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Knowing our journeys and our resting places

Psalm 139 reminds us that our journey through life is never alone. We travel with one another and we travel with God, who knows what we are all about -maybe better than we know ourselves. God also knows where we have been and where we are going. To know all is to love all. One wonders? Tantrum or nap, even when we stop and refuse to budge another inch like some petulant child, God gets it! Where are you with all of this? Do you feel God is journeying with you?

Technologically, modern humans have been able to create an electronic footprint, so we are close to replicating an imaginary recording of all we do as human beings. Is the robot Alexa recording all we are saying in the privacy of our own homes? Our phones, computers and online life are never private, and we can be tracked in so many ways that were unimaginable a decade ago. Ancient art and beliefs have tried to record both the permanence of our actions and the transience of life. I saw a recent exhibit in the Philadelphia Museum of Art (pictured) where the influences of eastern religious sand art (all that seems permanent will eventually blow away like colored sands) shaped a contemporary installation that filled a large room. Like golden sand dunes sprinkled with blue dust, the tracing of life’s experiences seems fleeting and random, yet they are there.

The shifting sands of 2020 and the winds of a global pandemic have changed some of the familiar topography of our lives. Yet, the psalmist reminds us, God shares that experience with us and that may be disturbing or comforting. Christians believe our lives have a moral and eternal dimension. What we do and say here affects the universe, the planet, and the community in which “we live and move and have our being”. Much of the alienation and disconnect from our true selves is caused when we cannot see this larger significance for our lives. Most of us may feel randomly irrelevant and terribly alone. No-one cares. We are floating in a sea of ambiguity and purposelessness. Life flows through our fingers like manifold hour glasses and no-one seems to be in control of anything. Ambition and consumerism provide temporary distraction but never fills the dusty void.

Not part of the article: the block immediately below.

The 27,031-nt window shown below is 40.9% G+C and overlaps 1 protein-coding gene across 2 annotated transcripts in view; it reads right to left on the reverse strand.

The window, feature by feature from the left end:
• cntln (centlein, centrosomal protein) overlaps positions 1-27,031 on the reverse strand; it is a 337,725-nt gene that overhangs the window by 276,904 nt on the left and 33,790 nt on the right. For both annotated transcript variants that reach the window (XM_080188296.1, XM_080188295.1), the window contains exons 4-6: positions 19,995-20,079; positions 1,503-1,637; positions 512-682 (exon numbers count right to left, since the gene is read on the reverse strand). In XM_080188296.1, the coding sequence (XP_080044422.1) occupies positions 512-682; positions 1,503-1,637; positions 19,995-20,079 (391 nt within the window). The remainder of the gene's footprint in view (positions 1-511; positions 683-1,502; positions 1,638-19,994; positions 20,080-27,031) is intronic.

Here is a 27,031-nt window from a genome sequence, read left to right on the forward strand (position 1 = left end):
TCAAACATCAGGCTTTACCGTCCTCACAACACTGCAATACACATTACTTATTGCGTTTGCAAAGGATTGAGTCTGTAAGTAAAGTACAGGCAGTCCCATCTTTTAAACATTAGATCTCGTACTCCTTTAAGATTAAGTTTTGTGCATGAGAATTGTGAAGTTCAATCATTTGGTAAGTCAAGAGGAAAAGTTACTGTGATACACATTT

Christians look to the life of Jesus as an example of how to grasp life’s uncertainties and even life’s cruelties, so they do not fully define who we are or what we may become. The risen Christ is still damaged by what shaped him and what happened to him. New and resurrected life does not negate our suffering or our wounds. They may indeed become defining markers of a kind of victory over the sense of being irrelevant or unaware of life happening to us.

Crucifixion takes many forms and many of us feel pinned to some form of cross or other, without all the theological props to keep our heads above the fray. Jesus taught that this place is also the place where we may discover the holy and divine solidarity.

Our parish annual meeting is almost upon us. This congregation will celebrate our 166th time of reflecting together on how God has been with us during the sandstorm of 2020. Standing at the St. Paul’s altar dressed in vestments, latex gloves, and a mask, I never imagined it would all end like this! As retirement looms and 45 years of sacramental ministry, this was certainly not something I signed up for or expected. None of us did.  I feel like a surgeon or a midwife protecting both you and me from the winds of illness and destruction. The invisible threat of extinction is ever present but now more than ever. We see it differently, but where is God in all of this?  What needs to be surgically removed or sedated in us? What new life is about to kick out from the advent womb of transition?

Let us be simply together as the followers of the resurrected and wounded one, one more time. Light a candle and bless the darkness. Cry out and dare to touch, hug, and hope again. Thank you for your company on this long journey. What has it been like for you, I wonder?

The Rev. Canon Albert Ogle

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